Meanwhile, back here in the U.S., Modi supporters have been trying to enthuse people (see story – “Ham Bhi Chowkidar”), urging them to travel to India, and work the phones from here. At a March 31, meeting in Paramus, N.J., Indian-Americans for Modi met to ratchet up the campaign with emotional appeals.
“We must give our support to him (Modi) otherwise Bharat Mata will not forgive us,” said Narsinh Desai, the main organizer of the event. “We must use this opportunity … I have request that we send thousand people to India. … We cannot sit idle,” Desai added (rough translation).
“We are fully involved. We want to help our country, our motherland,” said Mahinder Singh Gilzian, president of the Overseas Indian Congress to News India Times. Gilzian’s level of engagement goes deeper. He has submitted his name for consideration as a candidate for the Anandpur Sahib seat. “I am not sure I will get it. But if not this time, then next time,” Gilzian adds philosophically. He has a construction company and is from Mineola, N.Y. His brother Sangat Singh Gilzian, he says, is a three-time Member of the Legislative Assembly (MLA).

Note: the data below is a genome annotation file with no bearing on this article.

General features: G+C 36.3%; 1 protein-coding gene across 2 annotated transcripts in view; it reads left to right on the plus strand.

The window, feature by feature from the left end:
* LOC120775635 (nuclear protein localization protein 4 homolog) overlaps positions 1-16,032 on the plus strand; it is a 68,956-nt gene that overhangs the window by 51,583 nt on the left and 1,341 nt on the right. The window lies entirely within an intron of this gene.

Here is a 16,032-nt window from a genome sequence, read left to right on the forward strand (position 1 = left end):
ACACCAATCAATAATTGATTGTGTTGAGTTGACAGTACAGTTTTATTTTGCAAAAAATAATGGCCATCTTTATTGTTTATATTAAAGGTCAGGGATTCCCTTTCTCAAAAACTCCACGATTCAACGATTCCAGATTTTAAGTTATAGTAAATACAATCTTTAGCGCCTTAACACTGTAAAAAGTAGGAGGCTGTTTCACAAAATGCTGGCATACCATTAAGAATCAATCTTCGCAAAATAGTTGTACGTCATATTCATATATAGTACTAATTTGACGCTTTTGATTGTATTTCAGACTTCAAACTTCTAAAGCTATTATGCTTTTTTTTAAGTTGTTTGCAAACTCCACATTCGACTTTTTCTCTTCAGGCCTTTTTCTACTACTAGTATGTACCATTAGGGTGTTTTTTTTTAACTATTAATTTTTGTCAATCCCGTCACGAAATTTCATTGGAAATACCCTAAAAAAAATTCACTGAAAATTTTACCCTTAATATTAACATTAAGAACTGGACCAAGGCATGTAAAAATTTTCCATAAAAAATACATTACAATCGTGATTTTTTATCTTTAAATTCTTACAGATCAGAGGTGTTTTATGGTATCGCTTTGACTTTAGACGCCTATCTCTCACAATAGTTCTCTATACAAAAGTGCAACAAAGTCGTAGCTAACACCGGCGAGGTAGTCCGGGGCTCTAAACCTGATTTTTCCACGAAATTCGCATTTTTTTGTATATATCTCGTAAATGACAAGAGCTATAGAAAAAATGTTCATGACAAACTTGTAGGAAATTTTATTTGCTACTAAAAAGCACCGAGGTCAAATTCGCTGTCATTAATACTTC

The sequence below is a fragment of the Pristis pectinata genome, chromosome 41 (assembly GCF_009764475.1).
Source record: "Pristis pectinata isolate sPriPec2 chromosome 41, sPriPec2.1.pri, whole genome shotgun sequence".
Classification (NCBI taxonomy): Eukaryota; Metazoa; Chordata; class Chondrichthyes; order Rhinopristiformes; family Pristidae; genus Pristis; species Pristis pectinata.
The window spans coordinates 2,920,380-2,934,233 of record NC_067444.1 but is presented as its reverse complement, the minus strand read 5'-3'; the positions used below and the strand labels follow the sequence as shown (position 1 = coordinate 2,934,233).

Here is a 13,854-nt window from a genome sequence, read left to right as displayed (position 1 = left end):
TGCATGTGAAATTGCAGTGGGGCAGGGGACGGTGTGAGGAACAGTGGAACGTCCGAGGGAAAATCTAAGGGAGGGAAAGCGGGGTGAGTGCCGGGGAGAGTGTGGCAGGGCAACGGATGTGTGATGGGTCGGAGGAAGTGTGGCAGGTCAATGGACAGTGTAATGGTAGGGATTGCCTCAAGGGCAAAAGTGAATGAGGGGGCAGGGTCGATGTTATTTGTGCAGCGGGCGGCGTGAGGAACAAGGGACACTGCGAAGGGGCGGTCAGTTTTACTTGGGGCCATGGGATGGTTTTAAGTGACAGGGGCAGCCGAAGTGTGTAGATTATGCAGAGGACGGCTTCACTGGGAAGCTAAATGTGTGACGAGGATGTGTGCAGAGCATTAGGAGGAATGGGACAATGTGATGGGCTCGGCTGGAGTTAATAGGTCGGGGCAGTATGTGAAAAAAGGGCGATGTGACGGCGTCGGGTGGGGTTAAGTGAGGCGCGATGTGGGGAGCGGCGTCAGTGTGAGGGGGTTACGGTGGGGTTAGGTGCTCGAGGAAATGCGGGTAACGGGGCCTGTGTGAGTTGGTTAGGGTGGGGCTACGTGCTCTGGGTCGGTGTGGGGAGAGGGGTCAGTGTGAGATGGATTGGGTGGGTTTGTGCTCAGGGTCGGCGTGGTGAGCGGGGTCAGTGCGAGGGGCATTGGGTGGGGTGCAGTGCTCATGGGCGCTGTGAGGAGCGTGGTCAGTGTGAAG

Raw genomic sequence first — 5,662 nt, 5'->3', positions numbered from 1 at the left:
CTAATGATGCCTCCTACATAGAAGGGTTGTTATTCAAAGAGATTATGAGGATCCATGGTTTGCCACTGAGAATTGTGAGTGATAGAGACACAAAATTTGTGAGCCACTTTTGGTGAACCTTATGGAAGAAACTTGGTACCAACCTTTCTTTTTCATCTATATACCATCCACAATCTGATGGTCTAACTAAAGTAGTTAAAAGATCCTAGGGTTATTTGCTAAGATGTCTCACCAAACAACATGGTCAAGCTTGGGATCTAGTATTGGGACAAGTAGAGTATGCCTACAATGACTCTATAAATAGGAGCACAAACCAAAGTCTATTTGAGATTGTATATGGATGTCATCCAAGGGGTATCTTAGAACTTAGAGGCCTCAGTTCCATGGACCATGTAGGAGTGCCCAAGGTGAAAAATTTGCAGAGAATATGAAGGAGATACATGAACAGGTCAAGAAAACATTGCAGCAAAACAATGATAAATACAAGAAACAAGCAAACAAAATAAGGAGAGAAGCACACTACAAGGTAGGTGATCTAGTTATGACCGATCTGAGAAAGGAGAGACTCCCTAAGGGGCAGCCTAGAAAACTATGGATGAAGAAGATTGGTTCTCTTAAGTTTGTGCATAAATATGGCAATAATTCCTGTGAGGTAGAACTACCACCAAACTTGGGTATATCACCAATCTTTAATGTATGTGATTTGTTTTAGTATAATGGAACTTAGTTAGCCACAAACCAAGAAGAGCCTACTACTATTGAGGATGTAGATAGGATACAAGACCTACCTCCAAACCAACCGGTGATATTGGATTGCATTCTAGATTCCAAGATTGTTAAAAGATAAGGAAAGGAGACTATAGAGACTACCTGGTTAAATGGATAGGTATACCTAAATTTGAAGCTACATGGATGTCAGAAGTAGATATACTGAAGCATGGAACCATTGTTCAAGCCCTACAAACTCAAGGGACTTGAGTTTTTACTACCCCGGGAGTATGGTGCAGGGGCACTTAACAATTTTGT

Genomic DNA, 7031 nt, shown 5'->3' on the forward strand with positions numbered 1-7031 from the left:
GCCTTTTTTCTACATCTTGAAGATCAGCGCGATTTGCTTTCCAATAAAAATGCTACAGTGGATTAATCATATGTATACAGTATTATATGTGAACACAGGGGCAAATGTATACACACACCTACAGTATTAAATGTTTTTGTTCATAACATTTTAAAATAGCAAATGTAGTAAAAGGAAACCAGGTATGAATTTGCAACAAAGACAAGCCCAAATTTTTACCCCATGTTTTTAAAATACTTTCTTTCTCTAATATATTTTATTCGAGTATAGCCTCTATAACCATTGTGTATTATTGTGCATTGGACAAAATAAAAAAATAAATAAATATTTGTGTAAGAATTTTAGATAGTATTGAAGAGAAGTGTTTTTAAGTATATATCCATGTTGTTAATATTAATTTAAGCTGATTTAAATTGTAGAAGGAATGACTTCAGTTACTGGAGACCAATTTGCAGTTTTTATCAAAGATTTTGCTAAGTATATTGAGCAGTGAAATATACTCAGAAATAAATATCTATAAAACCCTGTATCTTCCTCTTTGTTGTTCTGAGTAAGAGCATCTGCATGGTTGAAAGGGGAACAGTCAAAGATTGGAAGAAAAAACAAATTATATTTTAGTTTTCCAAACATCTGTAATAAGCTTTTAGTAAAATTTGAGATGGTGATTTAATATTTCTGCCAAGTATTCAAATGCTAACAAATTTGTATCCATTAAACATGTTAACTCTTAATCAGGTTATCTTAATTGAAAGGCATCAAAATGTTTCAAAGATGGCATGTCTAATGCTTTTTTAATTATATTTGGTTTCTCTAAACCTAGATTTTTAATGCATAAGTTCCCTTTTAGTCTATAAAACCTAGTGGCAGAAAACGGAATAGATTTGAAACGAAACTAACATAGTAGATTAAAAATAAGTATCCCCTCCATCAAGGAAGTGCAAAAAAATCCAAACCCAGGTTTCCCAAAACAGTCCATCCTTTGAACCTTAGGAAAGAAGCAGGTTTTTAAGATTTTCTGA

Gilzian has been an active campaigner for the last 20 years, he said, including in state elections in India. Last time he was in Mizoram he recalls. He notes that NRIs in the U.S. who support all the parties are active here, as are state parties like Akali Dal, or Dravida Munetra We Kazagam (DMK) from Tamil Nadu. “People want to help their own parties,” he notes.
Devender Nallamada, the media spokesman for the Telangana Rashtriya Samithi USA, told News India Times, at least 10 people had left for India already to campaign with candidates in their constituencies Telangana. “We help in whichever way we can, in India and here. We participated in the local MLA elections as well in India. And here we speak to people about what the TRS is doing and its successes. We also participate in debates on TV here, with other parties to raise awareness,” Nallamada said.
“Our people (Congress Party supporters) are from so many states in India, and everybody knows their politicians, and they have their families back home. So through social media and in other ways, they are contacting,” Gilzian said. He expects the biggest contingent to head to India will be in the second week of April as the voting starts on 11th and carries on for a month. Most will stay for about two weeks, he estimates.
Explaining the NRI enthusiasm, Gilzian says, “Elections come once every four years. So, yes, they are wanting to go.”
As for how many will actually go, Gilzian says, “Our goal is to have at least 500 dedicated ‘Congresees’ go and do some ‘prachar’. We have good response from people from America, Australia, and European countries.”